I love Amazon. I purchased 99% of my Christmas gifts from there, but I had to buy one thing for my husband through another online retailer. For some reason, they generated two orders of the same thing with two separate order numbers and delivered both packages. I called to have them issue a call tag and have UPS pick the extra package up because I’m not paying the postage for their mistake. The customer “service” representative argued with me, saying I was the one who ordered the product twice. I insisted that I was no newcomer to ordering online and that I only ordered once. I mean, c’mon! He kept arguing with me, until I said, ‘Amazon would never do this. Let me talk to your supervisor.’ Eventually, he said he’d email me a shipping label. Of course I have to drop it off at the post office, dammit. Not only that, in the email, they said I would be charged a set fee of some sort. Looks like I’ll have to dispute via Amex. Bh humbug!
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Enjoy today’s Best of Erik!
Me: Erik, what do you think about unschooling, since we were just talking about education.
Jamie: Wow, he just whistled really loud!
(Jamie makes a very loud whistling sound. I wish I could do that. Despite many a willing and now frustrated teachers, I can only make a pathetic whistling sound by sucking in. Sounds kind of like the death gasp of an old balloon.)
Me: I don’t know exactly what it is, but it’s basically, um, what is it, like not going to school but sort of like student-led learning? I think it is, like learning what the kid is interested in.
Erik: Yeah, it’s kind of like Montessori in a way. It’s less structured.
Erik: It could stand a little more structure, but it is the new way of teaching kids. The public school system should just fucking fold, just quit.
Me: I agree. Now, I homeschooled Erik and the rest of the kids for a while and even in that there was some structure but every Thursday we’d do some cool field trips and learn in different ways with a lot of hands on experiences. It was really fun wasn’t it, Erik?
Erik: It was the best!
Me: Yeah, it was so much fun. So, what do you think about homeschooling and unschooling? Give me something that is more than just a couple of sentences here! Please?
Erik: Okay, I want all of the readers to know that if they’re thinking of having children or if they have children, I can honestly say 95% of them are coming in with more of a spiritual connection: indigo, crystal kids. And these poor little guys, they still work in a lecture education setting and that’s what public school systems are based on. If you want to save your children from being mislabeled as ADHD or problem makers, then look at teaching them the way that they know how to learn. Mostly that is going to be the self-led education process. The Montessori schools are this way. The Waldorf schools do more with art and creation exercises. The unlearning—
Me: What is that? Do you mean undoing the damage that the public and private schools have caused?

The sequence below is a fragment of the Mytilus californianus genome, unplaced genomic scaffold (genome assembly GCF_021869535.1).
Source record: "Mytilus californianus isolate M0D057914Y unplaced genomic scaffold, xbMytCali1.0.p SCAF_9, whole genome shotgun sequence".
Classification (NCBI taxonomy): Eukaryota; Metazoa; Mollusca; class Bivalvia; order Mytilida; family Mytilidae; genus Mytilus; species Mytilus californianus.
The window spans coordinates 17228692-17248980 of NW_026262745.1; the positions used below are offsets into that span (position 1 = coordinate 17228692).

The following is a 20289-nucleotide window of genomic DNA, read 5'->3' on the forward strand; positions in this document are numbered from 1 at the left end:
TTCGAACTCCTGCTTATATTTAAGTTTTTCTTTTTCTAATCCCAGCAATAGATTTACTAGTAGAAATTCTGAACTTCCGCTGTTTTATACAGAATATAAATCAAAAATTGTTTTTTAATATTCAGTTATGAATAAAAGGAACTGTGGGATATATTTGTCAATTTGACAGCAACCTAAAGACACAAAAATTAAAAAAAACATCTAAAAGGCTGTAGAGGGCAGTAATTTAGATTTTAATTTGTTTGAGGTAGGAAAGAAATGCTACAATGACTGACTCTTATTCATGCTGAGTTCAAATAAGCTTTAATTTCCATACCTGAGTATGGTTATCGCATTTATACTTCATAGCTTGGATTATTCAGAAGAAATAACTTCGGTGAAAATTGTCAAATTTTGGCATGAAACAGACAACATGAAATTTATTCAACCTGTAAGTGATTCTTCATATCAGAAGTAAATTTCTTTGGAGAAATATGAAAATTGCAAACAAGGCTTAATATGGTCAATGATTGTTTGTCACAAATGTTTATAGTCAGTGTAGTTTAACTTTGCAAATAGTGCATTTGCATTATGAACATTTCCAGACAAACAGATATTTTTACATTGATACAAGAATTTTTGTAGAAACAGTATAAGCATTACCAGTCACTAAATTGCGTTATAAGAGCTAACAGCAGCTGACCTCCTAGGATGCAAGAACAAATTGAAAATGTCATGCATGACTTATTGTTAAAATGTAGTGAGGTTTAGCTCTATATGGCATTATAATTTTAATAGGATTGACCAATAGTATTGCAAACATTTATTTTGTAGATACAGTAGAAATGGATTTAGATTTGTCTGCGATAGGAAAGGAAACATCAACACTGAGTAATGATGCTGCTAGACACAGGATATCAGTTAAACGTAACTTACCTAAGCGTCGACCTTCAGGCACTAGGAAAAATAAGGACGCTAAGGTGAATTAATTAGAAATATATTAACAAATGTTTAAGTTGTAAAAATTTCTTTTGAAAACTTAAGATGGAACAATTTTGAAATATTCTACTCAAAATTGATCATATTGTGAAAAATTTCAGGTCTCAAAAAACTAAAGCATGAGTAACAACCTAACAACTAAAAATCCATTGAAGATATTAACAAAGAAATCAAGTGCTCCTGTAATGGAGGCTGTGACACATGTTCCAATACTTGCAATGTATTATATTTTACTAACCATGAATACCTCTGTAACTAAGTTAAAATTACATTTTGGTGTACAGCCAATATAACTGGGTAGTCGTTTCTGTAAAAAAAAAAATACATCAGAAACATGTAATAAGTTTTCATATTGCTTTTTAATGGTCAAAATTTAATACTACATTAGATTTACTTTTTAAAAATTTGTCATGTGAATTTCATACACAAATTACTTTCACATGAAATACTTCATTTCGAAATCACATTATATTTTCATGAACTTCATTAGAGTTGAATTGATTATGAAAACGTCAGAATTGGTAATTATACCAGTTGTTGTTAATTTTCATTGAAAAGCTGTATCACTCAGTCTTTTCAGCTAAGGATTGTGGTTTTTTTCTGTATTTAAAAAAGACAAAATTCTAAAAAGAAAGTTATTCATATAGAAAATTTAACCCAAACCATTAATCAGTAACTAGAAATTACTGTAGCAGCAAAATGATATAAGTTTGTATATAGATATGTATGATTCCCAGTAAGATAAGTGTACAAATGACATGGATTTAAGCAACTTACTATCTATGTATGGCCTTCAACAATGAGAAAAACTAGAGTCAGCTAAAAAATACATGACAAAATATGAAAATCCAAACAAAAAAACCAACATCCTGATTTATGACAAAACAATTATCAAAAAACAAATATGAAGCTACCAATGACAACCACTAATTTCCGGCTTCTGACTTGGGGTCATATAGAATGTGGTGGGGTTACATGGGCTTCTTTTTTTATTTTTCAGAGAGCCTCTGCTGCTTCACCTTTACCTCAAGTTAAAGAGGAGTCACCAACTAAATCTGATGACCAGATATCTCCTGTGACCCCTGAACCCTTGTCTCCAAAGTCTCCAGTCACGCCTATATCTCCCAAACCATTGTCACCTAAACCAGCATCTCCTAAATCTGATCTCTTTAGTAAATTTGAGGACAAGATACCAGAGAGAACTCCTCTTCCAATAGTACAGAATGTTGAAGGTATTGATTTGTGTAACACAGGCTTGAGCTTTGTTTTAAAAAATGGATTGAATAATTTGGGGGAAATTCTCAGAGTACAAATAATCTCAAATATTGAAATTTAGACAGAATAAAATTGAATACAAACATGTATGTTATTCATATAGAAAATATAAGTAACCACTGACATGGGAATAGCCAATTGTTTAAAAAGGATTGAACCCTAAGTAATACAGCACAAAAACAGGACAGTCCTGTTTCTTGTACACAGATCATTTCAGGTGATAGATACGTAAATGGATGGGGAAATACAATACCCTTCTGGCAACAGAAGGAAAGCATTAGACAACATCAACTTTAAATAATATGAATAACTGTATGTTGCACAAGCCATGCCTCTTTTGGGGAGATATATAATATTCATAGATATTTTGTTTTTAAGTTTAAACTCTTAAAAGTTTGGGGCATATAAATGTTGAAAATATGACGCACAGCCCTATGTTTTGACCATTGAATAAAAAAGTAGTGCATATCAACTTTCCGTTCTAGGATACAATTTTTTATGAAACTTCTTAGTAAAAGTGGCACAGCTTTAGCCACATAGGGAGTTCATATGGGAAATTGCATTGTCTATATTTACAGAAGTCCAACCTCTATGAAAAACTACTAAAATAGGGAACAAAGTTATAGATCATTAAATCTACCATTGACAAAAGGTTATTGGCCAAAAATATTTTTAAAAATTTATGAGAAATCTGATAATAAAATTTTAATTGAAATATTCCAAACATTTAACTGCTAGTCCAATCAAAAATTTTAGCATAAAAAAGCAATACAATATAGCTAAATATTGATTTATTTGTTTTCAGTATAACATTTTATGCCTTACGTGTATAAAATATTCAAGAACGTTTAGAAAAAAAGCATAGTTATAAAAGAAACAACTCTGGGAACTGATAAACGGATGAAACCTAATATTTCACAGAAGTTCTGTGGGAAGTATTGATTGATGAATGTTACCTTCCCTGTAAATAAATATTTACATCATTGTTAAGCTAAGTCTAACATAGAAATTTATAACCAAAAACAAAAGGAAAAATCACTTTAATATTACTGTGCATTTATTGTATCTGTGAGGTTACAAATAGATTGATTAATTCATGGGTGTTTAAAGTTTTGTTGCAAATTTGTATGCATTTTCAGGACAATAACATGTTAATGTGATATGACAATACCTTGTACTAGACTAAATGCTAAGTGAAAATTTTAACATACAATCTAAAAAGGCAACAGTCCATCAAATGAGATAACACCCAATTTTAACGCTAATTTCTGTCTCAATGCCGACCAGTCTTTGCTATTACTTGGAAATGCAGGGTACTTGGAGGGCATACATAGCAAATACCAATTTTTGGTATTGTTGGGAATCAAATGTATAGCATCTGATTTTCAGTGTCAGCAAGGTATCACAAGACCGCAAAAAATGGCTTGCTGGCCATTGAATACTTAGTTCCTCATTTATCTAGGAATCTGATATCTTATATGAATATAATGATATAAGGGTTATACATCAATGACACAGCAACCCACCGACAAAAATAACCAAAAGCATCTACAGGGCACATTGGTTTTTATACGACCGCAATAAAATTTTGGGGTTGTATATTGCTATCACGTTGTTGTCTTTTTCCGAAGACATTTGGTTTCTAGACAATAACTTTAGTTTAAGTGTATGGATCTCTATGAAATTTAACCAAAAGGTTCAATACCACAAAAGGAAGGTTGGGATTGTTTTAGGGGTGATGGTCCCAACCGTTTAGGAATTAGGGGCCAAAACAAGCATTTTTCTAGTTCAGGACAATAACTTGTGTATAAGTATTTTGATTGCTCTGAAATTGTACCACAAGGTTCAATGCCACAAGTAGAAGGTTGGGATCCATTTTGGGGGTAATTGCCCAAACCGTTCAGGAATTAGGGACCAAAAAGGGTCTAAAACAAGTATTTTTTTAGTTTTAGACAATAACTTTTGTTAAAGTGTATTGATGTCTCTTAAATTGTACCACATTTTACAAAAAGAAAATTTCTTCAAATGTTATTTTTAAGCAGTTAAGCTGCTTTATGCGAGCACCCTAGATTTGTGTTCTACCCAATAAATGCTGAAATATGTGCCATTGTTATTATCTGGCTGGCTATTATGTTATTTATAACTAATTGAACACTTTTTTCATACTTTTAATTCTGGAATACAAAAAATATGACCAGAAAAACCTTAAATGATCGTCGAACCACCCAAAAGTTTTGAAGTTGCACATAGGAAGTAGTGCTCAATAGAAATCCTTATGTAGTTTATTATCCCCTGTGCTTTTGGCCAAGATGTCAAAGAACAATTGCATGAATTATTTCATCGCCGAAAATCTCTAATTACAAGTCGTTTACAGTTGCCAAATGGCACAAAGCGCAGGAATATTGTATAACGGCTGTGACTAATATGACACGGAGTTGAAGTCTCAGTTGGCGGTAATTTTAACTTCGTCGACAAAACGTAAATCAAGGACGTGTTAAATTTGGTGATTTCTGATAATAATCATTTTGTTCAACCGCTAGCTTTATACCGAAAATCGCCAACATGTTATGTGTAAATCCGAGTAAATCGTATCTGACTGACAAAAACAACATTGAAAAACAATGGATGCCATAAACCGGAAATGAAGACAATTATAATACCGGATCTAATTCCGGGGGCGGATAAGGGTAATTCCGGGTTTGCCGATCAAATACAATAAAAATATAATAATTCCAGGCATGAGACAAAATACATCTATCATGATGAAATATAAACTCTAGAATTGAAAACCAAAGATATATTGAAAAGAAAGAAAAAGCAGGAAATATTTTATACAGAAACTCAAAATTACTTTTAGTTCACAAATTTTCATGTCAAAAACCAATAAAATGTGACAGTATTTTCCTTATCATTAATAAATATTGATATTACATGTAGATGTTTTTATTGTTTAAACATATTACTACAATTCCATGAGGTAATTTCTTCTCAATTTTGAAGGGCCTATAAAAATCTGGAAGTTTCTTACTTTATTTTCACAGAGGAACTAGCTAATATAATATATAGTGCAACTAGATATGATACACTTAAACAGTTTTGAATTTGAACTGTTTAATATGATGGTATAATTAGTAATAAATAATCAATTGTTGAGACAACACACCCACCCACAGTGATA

Erik: Undoing the damage not just from public and private schools but from society too.
Erik: The way society structures you, to lay you out. So it teaches you that you have the right to look at a structure or a role and identify if it’s going to be the best way you need to behave to work for yourself.
Me: Well it should also include undoing the structures that your family—your parents and siblings—have created too.
Me: You know, they do it with all the best intentions, but—
Erik: They do. They do. Parents don’t like to think outside of the box cuz their kid will be different or nobody will be able to understand their child. Phony boloney. Let your child be your teacher. They’re going to do it anyway.
Me: Yep. Plus they want their child to march to the beat of society’s drum, because they don’t want society to hurt them. They want their kid to fit in.
Jamie (giggling): He puts the back of his hand on his forehead like someone who’s about to faint, like oh!
Erik: Oh dear god forbid us if we have independent thinkers! How horrible!
Jamie: So dramatic, Erik!
Jamie and I laugh.
Me: It does more harm than good in the long run for groups of kids but unfortunately they’ve seen kids who didn’t fit in to society committing suicide right and left. That’s a problem, you know. That’s a problem. It’s very difficult. Of course it’s not very common, but they see it. They see it. But the parent is responsible, in part, to give their child the support they need when they march to the beat of their own drum instead of society’s or their peer’s.
Erik: Yes. Here’s the big difference. Society and schools teach what is right by teaching what is wrong. They put the punishment out there so that the kid stays on track. They give the grade, but if they don’t meet the grade, you don’t get the reward. So, they’re teaching the positives by pushing the negatives.
Me: Yep. That’s awful.
Erik: So then all of a sudden the kids identify who’s different, who’s wrong, who doesn’t fit in, and then you’re creating kids who are quick to judge. If you look at the alternative schools, they don’t pull that shit. They let the child do what they feel is best for them, and they teach them how you can label without using a judgment.
Me: Yeah. That’s what my books are all about. You have to create an environment so that kids become self directed instead of externally directed. It’s actually pretty easy.
Jamie: He’s raising his hand and pointing his finger at his chest and saying, “That’s me!”
Me: It’s actually easier than raising externally directed kids!
Click HERE to learn more about unschooling.